Ebenezer (“Eben”) Aidoo, PhD student in the UI Department of Communication Studies, had several admissions offers from other graduate programs, but chose the University of Iowa “…because of the outstanding teaching and learning resources available for graduate students, reasonable cost of living, stellar health insurance package for graduate teaching and research assistants, and the vibrant academic community in Iowa City.” Learn more about Aidoo below.
What prompted you to pursue your PhD in communication studies at the University of Iowa after working in the private sector in Ghana?
Growing up, I planned to spend my lifetime career working in industry and later impacting knowledge in academia. So, after completing my tertiary education, I started working at Safebond Company Limited, a shore handling and stevedoring company based in the port of Tema, Ghana. I later joined A-Z Petroleum Product Ghana Limited, a Petrochemical Company as a marketing executive, and then finally joined Damco Logistics Ghana Limited as a business development manager; a role I held until I decided to embark on a career in academia in the U.S. in 2018.
I chose to further my education in the United States because I believe the U.S. has one of the world’s premium university systems with exceptional programs in the communication field. As a graduate student, I was excited that while I gain my degree, I can also gain valuable experience through teaching and/or research while financing my education as a graduate teaching or research assistant.
In 2020, I graduated from New Mexico State University with my master of arts in communication. After graduation, I applied and got accepted to several schools to pursue my PhD. I selected the University of Iowa because of the outstanding teaching and learning resources available for graduate students, reasonable cost of living, stellar health insurance package for graduate teaching and research assistants, and the vibrant academic community in Iowa City.
What are your research interests?
My research interest is in interpersonal and health communication. My research focuses on health behavior change theories, health disparities among vulnerable populations, and creating preventive health messages that can help adherence to screening and adaptation of preventive behaviors within vulnerable populations. My research also examines technology use and adoption, thus how technology can be both a facilitator and impediment to health management.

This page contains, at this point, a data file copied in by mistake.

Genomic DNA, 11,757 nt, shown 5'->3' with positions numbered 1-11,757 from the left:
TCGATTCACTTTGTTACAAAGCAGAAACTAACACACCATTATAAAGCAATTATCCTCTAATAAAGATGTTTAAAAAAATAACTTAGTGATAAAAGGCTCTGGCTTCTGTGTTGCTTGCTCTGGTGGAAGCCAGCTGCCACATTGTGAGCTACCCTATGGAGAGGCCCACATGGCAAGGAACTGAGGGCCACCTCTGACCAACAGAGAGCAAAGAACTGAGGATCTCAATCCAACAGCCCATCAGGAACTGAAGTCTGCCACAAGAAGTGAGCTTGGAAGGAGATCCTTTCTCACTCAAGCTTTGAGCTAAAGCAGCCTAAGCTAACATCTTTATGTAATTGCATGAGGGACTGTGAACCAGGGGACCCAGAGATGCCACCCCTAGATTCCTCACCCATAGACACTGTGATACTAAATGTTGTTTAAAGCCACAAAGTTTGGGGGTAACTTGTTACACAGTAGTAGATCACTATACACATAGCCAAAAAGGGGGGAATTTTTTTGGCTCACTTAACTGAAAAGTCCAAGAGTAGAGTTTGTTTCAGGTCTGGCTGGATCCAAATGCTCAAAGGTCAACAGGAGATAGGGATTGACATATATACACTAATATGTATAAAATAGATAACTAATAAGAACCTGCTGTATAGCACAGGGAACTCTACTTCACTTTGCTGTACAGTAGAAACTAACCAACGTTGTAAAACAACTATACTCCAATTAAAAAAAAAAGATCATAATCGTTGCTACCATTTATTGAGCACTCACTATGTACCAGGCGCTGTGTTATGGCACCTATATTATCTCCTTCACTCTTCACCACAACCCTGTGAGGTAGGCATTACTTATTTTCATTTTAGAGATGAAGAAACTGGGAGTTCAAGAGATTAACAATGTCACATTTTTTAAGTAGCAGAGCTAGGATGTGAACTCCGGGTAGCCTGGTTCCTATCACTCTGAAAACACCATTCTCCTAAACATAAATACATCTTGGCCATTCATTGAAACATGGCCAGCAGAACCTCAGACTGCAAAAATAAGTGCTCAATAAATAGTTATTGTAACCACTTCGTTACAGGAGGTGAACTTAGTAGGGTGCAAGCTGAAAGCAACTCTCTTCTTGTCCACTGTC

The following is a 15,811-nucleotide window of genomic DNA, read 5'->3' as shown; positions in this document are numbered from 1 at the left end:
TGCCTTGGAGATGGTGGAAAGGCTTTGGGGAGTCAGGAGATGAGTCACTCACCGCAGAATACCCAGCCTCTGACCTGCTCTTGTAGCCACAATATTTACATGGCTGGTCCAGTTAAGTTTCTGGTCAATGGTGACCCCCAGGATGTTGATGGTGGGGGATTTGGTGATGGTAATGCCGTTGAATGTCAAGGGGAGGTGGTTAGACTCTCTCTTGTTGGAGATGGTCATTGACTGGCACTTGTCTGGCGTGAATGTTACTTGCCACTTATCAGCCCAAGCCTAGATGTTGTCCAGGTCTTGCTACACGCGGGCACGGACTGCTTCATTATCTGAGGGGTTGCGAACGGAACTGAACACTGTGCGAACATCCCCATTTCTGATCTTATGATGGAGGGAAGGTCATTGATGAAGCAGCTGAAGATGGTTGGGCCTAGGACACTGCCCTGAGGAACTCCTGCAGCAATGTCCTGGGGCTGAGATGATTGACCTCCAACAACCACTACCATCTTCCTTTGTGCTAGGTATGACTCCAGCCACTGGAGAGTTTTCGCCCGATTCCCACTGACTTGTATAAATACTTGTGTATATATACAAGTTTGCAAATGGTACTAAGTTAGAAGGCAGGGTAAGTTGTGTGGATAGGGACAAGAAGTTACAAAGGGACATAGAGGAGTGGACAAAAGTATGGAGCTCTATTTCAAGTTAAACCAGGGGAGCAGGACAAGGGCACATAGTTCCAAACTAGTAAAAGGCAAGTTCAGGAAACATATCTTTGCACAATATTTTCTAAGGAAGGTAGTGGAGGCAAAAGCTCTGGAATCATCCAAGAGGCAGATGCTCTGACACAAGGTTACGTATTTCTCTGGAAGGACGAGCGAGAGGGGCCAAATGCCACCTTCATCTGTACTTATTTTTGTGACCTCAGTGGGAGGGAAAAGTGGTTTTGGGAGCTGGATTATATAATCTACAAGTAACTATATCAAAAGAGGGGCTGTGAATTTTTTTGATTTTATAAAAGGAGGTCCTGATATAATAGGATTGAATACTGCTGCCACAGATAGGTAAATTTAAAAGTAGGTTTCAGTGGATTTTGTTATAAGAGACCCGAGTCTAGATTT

You received a Stanley Graduate Award for International Research. Can you give us a brief overview of your research project?
I was privileged to be awarded the Stanley Graduate Award for International Research. Although I would have loved to travel to Kenya, I could not go due to the novel coronavirus pandemic and restrictions on international travel. I worked remotely to collect data from Kenya. We are using the unified theory of acceptance and use of technology to assess how Kenyans are adopting and using technology for their health care. This is pre-dissertation research that seeks to prepare me for my dissertation fieldwork as well as contribute to knowledge in the health communication scholarship.
You currently teach an undergraduate course, COMM:1112, Interpersonal Communication. What topics do you cover in this course? Do you enjoy teaching?
Some of the topics we cover in Interpersonal Communication are culture, identity, perception, language and interpersonal communication, nonverbal communication, emotions, listening, developing and ending relationships, intimacy, and interpersonal communication, etc. I enjoy teaching and interacting with students. I get excited when I am able to be part of the knowledge impartation process.
You currently serve as the grad board chair of the International Student Advisory Board (ISAB). Can you tell us about this role?
It is an honor to serve as the grad board chair of ISAB. In general, ISAB seeks to voice international student concerns and to advocate for international student needs in order to improve the international student experience and create a more inclusive campus environment for international students. My role as a grad board chair is to maintain communication with our advisor, members, liaisons, and external stakeholders; coordinating guests for meetings; check-in with members and projects. Overall, I coordinate and ensure that the board runs more effectively and achieves its aims. Together with my board members, we are hoping to institute a winter coat drive that will help international students get free winter coats from benevolent donors. We also hope to publicize and encourage international students to apply for grants by producing short videos on social media platforms.
Are you enjoying your time in Iowa City?
As a graduate student and a parent, I hardly have any free time but any time I do, I take my kids to the playground and also love to spend time with my wife at the Vue Rooftop. We enjoy the food, music, and fantastic views of the Iowa City skyline.